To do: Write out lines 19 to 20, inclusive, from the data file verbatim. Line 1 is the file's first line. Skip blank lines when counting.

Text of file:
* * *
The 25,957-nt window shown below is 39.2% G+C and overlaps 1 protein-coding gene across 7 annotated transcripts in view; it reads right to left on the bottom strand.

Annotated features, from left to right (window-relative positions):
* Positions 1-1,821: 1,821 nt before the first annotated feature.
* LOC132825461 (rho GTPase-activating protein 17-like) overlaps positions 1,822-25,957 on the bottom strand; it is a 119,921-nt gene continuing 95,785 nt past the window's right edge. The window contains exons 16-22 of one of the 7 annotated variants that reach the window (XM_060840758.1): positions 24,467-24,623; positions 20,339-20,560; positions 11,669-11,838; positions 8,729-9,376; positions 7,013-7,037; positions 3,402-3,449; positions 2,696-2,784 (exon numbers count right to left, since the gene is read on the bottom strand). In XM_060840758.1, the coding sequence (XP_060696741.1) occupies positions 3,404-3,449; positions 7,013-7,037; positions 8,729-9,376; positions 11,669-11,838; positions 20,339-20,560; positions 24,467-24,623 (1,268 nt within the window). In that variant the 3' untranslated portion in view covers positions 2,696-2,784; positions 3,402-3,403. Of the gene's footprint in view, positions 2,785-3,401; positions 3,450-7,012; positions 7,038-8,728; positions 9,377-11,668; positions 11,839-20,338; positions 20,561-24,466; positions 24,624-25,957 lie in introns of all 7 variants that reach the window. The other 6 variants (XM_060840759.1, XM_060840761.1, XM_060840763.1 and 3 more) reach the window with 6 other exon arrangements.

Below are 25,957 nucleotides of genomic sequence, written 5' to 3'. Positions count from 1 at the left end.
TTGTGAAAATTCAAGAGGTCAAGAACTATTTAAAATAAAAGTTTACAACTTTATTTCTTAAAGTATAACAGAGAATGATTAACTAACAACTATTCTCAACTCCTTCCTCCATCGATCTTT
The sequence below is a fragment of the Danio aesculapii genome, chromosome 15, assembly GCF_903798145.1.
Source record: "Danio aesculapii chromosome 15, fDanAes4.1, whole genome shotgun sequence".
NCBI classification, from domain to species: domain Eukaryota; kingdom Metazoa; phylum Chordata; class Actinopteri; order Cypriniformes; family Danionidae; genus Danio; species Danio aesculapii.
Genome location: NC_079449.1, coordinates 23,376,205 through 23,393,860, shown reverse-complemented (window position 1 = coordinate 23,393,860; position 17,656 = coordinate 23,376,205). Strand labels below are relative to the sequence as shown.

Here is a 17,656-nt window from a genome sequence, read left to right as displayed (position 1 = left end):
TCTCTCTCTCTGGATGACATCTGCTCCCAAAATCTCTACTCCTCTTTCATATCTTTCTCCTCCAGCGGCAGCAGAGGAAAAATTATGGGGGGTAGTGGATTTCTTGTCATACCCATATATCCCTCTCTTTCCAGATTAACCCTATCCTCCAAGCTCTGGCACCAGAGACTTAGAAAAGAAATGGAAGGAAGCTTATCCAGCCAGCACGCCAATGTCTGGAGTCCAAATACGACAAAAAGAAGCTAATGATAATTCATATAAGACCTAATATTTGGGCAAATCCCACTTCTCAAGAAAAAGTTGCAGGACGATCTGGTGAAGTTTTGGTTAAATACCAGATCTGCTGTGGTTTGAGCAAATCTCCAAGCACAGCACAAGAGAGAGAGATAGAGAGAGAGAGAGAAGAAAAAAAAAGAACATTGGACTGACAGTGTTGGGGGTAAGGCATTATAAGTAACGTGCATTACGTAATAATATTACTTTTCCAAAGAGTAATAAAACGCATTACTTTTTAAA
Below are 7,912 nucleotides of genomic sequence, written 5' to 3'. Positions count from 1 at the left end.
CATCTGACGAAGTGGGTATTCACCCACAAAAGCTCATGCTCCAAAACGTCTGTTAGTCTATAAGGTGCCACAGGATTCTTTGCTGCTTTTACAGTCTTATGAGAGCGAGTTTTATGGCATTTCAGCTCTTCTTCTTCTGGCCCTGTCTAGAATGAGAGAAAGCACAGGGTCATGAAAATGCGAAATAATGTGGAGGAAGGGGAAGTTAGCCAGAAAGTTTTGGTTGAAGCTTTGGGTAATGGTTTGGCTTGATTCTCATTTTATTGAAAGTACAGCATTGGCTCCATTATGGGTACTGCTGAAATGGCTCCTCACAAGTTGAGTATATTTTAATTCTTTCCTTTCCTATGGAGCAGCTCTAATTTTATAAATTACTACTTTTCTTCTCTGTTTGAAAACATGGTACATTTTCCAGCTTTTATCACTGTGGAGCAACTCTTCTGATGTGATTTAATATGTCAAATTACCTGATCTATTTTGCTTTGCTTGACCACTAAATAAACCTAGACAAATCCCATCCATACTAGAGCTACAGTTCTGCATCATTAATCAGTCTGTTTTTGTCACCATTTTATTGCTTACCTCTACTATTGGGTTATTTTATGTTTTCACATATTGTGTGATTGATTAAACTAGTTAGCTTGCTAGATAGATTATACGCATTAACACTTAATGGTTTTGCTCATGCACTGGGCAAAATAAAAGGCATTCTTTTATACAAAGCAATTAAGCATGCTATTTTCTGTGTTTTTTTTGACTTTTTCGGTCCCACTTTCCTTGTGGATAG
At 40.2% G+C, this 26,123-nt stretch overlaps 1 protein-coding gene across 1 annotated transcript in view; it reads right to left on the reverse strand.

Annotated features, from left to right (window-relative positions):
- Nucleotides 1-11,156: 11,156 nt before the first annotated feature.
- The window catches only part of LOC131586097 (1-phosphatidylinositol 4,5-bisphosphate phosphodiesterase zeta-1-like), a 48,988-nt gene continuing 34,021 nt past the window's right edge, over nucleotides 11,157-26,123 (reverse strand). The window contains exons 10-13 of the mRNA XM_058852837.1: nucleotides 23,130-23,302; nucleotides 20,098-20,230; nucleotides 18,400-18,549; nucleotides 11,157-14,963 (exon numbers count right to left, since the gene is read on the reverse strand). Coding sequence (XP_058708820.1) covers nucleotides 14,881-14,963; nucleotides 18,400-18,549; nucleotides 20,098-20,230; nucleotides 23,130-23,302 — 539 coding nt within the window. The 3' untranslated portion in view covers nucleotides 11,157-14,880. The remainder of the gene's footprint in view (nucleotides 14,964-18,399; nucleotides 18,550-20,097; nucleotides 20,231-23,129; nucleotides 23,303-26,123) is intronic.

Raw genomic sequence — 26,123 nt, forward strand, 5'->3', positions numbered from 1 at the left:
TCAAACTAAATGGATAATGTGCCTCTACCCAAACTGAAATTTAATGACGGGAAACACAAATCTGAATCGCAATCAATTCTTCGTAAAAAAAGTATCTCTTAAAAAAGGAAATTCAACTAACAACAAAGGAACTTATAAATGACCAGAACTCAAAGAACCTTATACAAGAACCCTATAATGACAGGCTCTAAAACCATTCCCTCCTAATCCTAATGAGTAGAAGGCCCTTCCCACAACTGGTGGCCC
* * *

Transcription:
Raw genomic sequence — 26,123 nt, forward strand, 5'->3', positions numbered from 1 at the left:
TCAAACTAAATGGATAATGTGCCTCTACCCAAACTGAAATTTAATGACGGGAAACACAAATCTGAATCGCAATCAATTCTTCGTAAAAAAAGTATCTCTTAAAAAAGGAAATTCAACTAACAACAAAGGAACTTATAAATGACCAGAACTCAAAGAACCTTATACAAGAACCCTATAATGACAGGCTCTAAAACCATTCCCTCCTAATCCTAATGAGTAGAAGGCCCTTCCCACAACTGGTGGCCC